- Mindfulness (These are practices that reduce stress, the physiological arousal which activates the sympathetic nervous system. Anxiety occurs when you get stuck in the extreme range.)
- Secure attachment
- Sleep hygiene
- Social connectedness
- Academic support
Put this all together, and you’ll note that it takes organization, routine and initiative to make all this happen, and those assets usually reflect a certain amount of privilege to pull it off. Mental health programs at schools are increasingly including mindfulness training, cognitive behavioral programs and counseling to help students counteract the impact of pandemic stress and psychological problems, but again, this may depend on your lucky ZIP code.
Let’s go deeper into the “what to do” with meltdowns about school anxiety or despair. The goal is to validate your child’s suffering, and after this hefty dose of empathy, convey your faith that they can meet the challenge. The emphasis is on the first part, because if you rush to say, “But I think you can handle it,” it can come off as dismissive.
Validate the misery of their experience with statements like “When anyone gets triggered, it’s like your brain is registering a life-threatening experience. It’s horrible to feel this way!” or “It makes sense that you’d want to avoid school since you are overwhelmed by so many awful fears and extremely negative feelings.” Note that you aren’t agreeing with their extreme thoughts — you are appreciating that thoughts and feelings about peer rejection, failure and not cutting it at school are hurtful.
Still, you can pull off a “Both/And” approach by conveying an unwavering conviction that school is the best place for children and that your child can face fears and have positive experiences there. Beyond academics, kids benefit from interacting with peers and adults all day and developing their emotional and social intelligence. School experiences teach self-control, because blurting things out, or being dominating or impatient do not result in peer acceptance and successful social relations, whereas kindness, generosity and cooperation do.
Parents can do what mental health programs, counselors and even online therapists do: Offer little nuggets of cognitive behavioral therapy (CBT), which challenges distorted thoughts to modulate arousal and open up opportunities for functional behavior. CBT’s core tenet is to “check the facts.” Inform your child that: Thoughts aren’t facts; stress ratchets up false alarms of terrifying beliefs; repeating negative distorted thoughts creates anxiety; and a brain on fire with stress can’t think accurately or learn. The brain needs to calm down and cool off to do fancy stuff like make friends, do math and deal with challenges.
If school feels like a tiger instead of a cat, wouldn’t you avoid it? By calming the brain with validation, love and accurate thinking, people can perceive cats as cats, and not tigers.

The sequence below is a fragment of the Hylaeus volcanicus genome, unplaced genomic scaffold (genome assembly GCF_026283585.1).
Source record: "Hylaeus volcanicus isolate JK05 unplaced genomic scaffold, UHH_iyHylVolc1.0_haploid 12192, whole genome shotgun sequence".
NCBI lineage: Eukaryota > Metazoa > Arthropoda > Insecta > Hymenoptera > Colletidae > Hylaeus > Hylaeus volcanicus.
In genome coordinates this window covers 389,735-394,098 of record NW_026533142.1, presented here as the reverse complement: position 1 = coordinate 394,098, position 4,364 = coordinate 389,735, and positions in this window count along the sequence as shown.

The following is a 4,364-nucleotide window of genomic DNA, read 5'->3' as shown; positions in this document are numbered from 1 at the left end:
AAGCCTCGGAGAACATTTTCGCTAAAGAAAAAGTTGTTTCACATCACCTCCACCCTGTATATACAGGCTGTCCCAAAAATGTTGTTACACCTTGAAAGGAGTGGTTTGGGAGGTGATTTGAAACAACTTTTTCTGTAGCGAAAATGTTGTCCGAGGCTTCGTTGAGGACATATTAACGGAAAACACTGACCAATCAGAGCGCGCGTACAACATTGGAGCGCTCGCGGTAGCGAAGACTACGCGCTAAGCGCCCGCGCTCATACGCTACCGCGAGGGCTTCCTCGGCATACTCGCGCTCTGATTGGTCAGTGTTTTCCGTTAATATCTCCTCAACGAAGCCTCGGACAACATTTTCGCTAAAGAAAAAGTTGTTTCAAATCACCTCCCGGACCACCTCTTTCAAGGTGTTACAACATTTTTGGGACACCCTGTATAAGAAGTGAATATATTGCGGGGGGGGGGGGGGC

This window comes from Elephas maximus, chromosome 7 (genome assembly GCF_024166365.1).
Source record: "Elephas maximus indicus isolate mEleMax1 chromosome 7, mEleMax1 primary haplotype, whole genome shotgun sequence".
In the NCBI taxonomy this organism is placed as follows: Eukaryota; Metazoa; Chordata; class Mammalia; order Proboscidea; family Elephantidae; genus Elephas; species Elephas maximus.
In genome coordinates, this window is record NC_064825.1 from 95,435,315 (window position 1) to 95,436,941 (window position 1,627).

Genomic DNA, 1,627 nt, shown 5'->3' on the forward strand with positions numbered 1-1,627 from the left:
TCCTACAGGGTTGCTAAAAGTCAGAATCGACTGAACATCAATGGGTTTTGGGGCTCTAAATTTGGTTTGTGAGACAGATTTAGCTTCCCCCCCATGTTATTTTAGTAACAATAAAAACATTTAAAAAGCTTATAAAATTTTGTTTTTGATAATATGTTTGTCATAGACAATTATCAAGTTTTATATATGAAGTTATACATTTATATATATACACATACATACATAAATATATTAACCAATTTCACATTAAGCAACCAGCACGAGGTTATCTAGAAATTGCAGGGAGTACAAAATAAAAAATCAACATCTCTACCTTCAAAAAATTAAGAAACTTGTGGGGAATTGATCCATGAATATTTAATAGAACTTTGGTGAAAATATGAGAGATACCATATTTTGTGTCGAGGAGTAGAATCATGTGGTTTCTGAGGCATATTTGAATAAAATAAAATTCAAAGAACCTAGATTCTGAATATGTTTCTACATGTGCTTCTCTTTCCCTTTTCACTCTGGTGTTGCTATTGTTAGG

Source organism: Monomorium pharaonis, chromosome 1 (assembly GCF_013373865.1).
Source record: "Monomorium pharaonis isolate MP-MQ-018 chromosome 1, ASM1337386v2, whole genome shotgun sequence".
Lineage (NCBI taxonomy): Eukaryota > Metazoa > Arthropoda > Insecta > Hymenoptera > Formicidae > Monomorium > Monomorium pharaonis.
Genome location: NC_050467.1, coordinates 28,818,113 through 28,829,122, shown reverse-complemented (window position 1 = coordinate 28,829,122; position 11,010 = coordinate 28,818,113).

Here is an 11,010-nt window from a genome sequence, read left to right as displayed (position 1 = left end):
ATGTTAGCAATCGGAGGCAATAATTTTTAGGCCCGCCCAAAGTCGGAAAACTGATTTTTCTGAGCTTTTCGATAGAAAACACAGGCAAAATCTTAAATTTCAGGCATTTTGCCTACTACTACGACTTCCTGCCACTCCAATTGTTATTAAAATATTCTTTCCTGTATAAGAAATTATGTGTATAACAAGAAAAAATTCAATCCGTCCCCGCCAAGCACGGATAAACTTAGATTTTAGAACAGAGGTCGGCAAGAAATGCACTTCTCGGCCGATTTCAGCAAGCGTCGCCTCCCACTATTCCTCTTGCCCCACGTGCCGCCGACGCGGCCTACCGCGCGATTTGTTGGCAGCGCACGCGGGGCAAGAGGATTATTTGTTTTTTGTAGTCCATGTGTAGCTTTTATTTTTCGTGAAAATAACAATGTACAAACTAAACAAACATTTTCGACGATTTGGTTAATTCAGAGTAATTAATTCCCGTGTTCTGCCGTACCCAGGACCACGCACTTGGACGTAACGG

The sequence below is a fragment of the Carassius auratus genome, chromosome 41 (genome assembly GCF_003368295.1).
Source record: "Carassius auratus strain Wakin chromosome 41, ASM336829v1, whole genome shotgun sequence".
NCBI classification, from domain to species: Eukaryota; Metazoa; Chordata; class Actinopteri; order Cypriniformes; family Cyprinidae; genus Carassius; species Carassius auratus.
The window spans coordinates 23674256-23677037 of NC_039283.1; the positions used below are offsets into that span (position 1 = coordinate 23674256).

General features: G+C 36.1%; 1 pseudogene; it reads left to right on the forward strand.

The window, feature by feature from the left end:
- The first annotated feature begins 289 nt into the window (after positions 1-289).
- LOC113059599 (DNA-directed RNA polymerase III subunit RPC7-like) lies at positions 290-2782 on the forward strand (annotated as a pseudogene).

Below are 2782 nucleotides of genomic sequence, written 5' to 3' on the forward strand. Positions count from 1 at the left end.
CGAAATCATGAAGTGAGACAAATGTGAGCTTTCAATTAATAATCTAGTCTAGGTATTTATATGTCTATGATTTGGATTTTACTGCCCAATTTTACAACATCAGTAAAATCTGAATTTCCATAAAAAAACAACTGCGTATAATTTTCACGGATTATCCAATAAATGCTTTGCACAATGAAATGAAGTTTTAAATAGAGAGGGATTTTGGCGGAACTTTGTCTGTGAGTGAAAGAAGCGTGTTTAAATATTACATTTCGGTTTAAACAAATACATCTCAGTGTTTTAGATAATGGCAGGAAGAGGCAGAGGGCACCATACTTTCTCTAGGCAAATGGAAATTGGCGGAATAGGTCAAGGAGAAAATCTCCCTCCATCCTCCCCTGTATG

Here are some examples, best constructed together with your child, in inquiry style and written on a whiteboard for best review — because sticky and obsessive fears have a way of recurring.
“I’m a loser and nobody likes me.”
“I have two friends and I can make more at school.”
“I’ve gained a ton of weight and everyone will notice.”
“I have great style that my friends like — a lot!”
“I’ve lost so much academic ground that I can never catch up.”
“The brain is like a muscle. If I strength-train it with math and writing exercises, I will catch up.”
The examples above illustrate some of the classic thought distortions created by soaring stress and fear:
- All or nothing thinking (the implicit error of absolutes: “nobody, always, everyone, never”)
- Emotional reasoning (“I feel it, so it must be true.”)
- Future forecasting (predictions of negative outcomes when none of us knows the future)
- Mental filter (negative appraisals, while leaving out positive evidence that supports the contrary)
- Catastrophizing (fearing the worst positive scenario)
Will your child or teen cooperate with such an exercise? I confess that it’s ambitious. Don’t we hire out specialized learning to teachers, driving instructors and tennis coaches? Teens are already overloaded by parental socializing agenda — chores, manners, rules, limits, etc. They are supposed to be declaring independence from the ruling structure called parents! Not to mention the fact that pandemic cabin fever resulted in kids experiencing parents as irritating pests more than ever.
I get it. After all, I’ve been seeing teens and families in therapy for decades. I can “challenge distorted thoughts” with teens in ways that parents could never pull off without arousing protest and opposition. However, when distressed kids are in the “heart to heart” mode with their parents, it is surprising what can transpire. They may balk, but absorb some of the wisdom. I can’t count the number of times teens have told me they feel compelled to be snide and nasty to their parents, but secretly they are listening. And still other times, the love tones of music actually do come through, while the words — not so much. But loving moments can soothe as much as correcting extreme thoughts.
School has always been a mixed bag
Like most big experiences — families, marriage and life in general — school is a mixed bag. Because of fears, students can anticipate the worst and forget the best (that old “mental filter”). Even kids who struggle with mental health problems or school challenges experience joy, fun and pleasure in learning on occasion. But due to the nature of suffering, parents may only hear about difficulties. Make sure to check in with teachers and school counselors. Not only are they are excellent resources for mental health support, but they can inform you of some of your student’s successes and moments of satisfaction. After all, parents also need to “check the facts.” Our worry brains can get stuck and need accuracy adjustments, too.